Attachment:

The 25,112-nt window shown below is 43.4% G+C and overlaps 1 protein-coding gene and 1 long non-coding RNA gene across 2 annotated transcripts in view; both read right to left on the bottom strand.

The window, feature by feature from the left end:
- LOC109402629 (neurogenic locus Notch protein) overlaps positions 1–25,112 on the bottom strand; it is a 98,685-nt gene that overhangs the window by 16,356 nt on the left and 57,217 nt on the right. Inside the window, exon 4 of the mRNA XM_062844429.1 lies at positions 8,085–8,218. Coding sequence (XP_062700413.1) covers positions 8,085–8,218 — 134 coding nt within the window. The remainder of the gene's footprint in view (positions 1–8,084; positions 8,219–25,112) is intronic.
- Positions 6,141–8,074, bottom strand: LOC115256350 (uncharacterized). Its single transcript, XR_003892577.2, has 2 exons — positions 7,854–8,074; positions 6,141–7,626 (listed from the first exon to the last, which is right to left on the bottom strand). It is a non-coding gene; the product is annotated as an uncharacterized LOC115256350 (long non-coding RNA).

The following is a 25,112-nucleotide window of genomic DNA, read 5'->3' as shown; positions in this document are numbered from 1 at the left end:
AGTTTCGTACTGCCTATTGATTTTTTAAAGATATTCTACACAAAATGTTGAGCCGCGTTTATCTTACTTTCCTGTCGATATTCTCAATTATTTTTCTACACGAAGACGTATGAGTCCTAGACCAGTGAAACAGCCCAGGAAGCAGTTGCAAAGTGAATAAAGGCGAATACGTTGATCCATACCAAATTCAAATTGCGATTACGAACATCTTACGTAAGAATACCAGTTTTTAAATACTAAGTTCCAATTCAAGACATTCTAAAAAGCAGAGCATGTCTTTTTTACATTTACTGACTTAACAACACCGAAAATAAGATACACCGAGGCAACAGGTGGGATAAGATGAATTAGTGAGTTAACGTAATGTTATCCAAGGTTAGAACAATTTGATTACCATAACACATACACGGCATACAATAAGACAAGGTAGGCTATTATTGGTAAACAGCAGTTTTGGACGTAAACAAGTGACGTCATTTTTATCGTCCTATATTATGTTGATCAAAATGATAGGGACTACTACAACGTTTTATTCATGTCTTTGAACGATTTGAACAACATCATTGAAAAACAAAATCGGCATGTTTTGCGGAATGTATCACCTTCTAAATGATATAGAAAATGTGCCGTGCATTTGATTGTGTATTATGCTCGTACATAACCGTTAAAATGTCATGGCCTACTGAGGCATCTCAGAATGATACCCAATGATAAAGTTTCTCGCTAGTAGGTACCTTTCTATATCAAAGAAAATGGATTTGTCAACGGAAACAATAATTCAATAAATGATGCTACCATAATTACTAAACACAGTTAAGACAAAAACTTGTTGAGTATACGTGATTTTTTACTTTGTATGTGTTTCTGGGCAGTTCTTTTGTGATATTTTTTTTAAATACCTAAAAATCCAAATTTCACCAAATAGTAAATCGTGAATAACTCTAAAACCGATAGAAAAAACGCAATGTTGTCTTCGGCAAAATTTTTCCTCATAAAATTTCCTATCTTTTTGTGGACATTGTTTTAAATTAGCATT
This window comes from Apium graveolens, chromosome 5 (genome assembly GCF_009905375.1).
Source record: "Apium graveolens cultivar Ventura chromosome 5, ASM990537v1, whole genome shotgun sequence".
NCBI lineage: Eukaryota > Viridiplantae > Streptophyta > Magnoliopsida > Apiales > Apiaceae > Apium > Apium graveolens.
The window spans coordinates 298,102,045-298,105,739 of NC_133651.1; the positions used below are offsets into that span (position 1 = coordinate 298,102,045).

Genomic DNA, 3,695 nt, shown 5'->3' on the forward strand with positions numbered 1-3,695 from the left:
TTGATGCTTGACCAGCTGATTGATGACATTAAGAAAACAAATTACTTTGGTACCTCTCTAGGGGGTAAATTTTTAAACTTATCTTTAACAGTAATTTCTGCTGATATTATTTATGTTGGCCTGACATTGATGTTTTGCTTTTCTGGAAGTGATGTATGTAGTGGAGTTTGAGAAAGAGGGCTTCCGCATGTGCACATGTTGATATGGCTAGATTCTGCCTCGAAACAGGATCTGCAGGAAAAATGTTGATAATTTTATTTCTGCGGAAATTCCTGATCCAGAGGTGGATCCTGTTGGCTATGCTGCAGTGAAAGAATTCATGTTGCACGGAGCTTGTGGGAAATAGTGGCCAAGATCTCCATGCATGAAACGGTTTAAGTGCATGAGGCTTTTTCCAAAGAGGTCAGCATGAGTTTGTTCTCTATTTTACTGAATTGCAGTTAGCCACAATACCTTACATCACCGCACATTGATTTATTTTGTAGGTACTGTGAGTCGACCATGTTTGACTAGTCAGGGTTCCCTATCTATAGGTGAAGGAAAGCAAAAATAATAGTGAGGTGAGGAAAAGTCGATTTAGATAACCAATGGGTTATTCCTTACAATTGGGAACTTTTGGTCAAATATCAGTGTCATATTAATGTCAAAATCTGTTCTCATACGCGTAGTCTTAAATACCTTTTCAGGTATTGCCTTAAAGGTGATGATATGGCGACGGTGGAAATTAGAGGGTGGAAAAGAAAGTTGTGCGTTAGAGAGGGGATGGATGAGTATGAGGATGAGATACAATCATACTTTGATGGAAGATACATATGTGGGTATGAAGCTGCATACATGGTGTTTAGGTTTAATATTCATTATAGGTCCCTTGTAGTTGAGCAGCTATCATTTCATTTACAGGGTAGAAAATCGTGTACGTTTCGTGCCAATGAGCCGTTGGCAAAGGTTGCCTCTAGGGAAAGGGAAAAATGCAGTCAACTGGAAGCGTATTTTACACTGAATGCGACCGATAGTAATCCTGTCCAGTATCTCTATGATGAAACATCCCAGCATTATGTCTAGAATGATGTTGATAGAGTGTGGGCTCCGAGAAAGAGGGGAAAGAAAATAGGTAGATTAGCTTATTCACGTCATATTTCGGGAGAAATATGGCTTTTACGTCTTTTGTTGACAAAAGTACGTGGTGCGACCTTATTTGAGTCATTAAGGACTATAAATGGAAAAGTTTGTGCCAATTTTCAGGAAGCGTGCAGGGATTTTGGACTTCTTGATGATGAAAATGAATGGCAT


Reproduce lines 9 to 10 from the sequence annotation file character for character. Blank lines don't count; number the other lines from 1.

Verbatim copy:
NCBI lineage: Eukaryota > Viridiplantae > Streptophyta > Magnoliopsida > Apiales > Apiaceae > Apium > Apium graveolens.
The window spans coordinates 298,102,045-298,105,739 of NC_133651.1; the positions used below are offsets into that span (position 1 = coordinate 298,102,045).